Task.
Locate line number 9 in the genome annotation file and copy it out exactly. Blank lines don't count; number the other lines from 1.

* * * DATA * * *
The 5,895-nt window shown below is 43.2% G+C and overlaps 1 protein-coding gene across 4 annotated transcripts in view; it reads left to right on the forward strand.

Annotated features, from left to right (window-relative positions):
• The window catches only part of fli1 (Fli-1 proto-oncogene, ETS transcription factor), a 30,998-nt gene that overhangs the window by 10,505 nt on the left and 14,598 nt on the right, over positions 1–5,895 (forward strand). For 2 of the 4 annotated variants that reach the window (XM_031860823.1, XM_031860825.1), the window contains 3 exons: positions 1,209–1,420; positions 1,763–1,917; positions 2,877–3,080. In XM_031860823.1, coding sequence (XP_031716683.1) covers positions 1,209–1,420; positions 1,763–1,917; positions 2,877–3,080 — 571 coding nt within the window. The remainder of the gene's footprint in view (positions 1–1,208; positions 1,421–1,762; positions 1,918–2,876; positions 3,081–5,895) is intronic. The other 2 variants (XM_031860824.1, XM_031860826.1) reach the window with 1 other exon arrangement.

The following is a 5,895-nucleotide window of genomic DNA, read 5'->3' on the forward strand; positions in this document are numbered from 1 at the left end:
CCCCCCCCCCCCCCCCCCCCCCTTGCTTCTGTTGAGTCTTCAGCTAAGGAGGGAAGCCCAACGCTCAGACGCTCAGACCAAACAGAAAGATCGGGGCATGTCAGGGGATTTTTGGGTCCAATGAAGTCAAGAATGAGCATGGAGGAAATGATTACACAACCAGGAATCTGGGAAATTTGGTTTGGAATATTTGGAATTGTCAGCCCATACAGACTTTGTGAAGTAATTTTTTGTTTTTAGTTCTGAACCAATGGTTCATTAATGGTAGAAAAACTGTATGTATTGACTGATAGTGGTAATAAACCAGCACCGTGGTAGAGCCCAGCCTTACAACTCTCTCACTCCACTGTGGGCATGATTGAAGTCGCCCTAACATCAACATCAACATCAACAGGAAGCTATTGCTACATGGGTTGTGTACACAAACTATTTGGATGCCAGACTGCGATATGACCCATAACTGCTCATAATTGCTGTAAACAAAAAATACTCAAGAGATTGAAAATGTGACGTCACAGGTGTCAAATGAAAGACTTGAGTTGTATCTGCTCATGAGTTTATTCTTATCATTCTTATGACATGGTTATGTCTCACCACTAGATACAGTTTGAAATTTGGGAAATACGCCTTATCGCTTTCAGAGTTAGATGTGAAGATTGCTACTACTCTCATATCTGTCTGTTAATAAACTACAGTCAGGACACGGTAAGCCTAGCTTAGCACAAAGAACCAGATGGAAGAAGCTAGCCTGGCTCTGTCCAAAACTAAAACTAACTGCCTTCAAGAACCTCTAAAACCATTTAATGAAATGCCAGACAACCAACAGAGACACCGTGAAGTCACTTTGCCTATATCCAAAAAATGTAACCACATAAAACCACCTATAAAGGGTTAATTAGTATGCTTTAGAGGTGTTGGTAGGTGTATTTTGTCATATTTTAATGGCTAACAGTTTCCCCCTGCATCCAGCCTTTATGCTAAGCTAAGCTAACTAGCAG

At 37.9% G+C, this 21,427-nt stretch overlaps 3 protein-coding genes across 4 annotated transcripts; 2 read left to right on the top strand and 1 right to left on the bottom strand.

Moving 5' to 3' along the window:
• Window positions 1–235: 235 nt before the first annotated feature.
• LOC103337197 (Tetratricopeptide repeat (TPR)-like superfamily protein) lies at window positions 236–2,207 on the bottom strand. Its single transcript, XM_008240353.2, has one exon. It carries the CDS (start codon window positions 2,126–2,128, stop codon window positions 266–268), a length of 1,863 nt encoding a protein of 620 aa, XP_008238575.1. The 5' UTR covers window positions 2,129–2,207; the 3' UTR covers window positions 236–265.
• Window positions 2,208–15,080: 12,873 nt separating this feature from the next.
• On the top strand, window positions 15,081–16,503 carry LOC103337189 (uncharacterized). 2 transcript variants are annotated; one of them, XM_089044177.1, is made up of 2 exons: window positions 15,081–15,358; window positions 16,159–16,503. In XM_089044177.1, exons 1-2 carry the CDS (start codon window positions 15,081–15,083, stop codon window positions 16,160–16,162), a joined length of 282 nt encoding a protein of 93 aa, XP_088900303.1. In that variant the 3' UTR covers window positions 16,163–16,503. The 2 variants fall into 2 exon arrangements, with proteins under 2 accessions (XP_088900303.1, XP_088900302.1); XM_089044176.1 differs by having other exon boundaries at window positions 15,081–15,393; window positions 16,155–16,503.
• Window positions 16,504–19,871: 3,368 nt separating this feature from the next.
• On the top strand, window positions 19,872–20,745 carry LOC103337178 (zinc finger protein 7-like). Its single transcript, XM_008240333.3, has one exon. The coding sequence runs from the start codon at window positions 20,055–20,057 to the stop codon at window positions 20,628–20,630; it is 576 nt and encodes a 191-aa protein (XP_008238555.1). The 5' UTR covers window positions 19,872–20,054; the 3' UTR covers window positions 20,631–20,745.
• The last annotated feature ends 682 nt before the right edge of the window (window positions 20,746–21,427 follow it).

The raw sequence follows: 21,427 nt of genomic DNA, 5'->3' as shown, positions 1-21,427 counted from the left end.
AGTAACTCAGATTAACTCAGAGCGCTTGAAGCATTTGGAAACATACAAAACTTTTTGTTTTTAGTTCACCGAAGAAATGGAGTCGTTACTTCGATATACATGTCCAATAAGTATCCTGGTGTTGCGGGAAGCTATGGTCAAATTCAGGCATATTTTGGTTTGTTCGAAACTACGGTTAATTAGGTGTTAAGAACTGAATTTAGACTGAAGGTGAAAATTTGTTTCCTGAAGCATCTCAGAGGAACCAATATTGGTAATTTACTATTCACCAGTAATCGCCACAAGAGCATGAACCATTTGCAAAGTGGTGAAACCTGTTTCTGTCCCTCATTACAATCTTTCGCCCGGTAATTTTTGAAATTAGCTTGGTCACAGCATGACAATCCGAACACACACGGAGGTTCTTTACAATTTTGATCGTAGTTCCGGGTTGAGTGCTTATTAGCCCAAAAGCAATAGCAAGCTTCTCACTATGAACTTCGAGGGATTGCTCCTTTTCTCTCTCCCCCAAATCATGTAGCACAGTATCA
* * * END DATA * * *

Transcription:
• LOC103337197 (Tetratricopeptide repeat (TPR)-like superfamily protein) lies at window positions 236–2,207 on the bottom strand. Its single transcript, XM_008240353.2, has one exon. It carries the CDS (start codon window positions 2,126–2,128, stop codon window positions 266–268), a length of 1,863 nt encoding a protein of 620 aa, XP_008238575.1. The 5' UTR covers window positions 2,129–2,207; the 3' UTR covers window positions 236–265.